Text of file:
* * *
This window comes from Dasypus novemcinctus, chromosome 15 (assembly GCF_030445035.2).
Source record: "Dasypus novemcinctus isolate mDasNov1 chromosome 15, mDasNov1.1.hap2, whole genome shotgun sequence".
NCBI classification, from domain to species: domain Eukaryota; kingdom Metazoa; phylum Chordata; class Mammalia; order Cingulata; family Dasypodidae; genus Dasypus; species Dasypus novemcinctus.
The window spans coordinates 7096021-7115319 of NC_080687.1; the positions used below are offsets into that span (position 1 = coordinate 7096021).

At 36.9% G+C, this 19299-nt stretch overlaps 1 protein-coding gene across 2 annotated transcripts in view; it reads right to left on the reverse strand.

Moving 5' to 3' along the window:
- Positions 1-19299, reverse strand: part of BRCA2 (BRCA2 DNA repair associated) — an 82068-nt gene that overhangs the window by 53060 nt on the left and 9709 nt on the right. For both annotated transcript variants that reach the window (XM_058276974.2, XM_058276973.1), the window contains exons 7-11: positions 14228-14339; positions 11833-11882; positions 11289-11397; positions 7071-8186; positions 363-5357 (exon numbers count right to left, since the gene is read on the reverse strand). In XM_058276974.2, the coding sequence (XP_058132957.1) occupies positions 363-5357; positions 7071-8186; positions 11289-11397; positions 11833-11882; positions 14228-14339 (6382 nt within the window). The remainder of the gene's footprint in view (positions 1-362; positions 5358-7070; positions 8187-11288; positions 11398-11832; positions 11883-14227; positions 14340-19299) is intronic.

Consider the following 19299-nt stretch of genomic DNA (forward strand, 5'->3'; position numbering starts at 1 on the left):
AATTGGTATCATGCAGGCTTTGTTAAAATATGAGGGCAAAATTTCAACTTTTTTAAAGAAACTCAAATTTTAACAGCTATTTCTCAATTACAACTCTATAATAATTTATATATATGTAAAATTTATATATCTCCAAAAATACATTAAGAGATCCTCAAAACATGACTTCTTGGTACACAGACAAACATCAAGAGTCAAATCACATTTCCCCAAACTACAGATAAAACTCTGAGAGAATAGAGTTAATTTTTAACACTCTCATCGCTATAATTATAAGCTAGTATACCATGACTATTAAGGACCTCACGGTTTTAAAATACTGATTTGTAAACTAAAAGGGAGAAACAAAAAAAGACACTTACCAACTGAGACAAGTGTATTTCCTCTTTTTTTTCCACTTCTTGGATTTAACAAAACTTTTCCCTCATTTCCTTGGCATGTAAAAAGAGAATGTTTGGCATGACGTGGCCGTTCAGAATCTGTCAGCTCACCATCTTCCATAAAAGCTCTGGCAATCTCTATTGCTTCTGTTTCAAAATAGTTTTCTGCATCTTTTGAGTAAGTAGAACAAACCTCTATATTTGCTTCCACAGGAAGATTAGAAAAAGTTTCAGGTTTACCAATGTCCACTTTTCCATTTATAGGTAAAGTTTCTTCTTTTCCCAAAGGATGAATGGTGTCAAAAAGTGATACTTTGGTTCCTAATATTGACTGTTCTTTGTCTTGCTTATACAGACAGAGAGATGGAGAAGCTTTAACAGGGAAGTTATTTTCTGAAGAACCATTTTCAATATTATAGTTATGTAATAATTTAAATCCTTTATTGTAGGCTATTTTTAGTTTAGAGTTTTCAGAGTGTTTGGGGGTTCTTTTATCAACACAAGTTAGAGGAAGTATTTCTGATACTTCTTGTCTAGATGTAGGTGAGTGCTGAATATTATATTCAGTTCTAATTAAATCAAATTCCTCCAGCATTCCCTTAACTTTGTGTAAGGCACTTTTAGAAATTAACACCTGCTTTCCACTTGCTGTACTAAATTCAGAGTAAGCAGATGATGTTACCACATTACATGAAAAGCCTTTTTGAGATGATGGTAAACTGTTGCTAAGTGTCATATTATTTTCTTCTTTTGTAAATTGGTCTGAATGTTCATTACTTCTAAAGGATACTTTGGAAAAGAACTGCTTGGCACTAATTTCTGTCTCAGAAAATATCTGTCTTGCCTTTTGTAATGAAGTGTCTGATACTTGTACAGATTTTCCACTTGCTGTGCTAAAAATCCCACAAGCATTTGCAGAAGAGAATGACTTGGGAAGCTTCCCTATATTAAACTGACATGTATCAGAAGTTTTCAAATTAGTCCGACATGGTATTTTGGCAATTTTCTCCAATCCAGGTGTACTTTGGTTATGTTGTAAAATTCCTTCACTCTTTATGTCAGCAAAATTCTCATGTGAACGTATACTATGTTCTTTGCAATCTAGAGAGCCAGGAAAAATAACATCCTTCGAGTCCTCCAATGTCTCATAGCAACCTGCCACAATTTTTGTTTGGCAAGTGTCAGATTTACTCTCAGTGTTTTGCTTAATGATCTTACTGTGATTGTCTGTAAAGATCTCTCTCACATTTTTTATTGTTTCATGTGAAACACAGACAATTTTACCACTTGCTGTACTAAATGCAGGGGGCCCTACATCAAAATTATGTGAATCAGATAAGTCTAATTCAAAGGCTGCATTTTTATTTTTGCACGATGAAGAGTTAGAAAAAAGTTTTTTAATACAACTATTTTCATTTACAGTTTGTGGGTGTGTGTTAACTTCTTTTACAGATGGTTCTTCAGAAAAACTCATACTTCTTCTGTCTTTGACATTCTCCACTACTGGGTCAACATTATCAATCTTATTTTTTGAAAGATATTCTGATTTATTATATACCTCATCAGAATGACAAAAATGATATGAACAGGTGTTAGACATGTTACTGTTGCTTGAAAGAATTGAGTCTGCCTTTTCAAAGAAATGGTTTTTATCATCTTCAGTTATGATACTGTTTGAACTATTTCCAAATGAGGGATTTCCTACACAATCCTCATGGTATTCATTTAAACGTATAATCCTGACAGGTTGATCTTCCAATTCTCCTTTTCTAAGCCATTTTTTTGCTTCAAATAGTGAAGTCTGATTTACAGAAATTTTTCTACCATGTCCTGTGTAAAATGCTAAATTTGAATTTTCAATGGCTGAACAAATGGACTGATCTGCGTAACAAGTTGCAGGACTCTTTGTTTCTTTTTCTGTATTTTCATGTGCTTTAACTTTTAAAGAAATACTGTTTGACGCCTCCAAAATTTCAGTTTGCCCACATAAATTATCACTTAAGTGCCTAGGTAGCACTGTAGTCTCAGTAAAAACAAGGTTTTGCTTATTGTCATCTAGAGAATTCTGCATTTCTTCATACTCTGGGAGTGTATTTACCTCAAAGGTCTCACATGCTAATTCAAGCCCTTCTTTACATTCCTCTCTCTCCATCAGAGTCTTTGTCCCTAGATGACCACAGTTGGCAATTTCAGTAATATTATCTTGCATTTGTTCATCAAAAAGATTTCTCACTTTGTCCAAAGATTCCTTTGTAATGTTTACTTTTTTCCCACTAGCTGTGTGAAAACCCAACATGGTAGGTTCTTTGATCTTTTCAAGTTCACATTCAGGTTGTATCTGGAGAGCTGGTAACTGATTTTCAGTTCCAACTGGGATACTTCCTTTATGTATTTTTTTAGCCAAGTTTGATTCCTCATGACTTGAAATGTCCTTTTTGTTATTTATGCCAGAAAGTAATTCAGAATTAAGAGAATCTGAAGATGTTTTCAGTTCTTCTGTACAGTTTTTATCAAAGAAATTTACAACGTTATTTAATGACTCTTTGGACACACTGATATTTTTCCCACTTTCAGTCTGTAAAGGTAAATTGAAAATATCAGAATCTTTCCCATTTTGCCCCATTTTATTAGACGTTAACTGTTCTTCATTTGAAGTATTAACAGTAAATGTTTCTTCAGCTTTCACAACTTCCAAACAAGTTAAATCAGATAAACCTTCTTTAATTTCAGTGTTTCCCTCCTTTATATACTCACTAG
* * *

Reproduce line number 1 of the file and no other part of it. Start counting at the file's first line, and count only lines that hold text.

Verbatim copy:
This window comes from Dasypus novemcinctus, chromosome 15 (assembly GCF_030445035.2).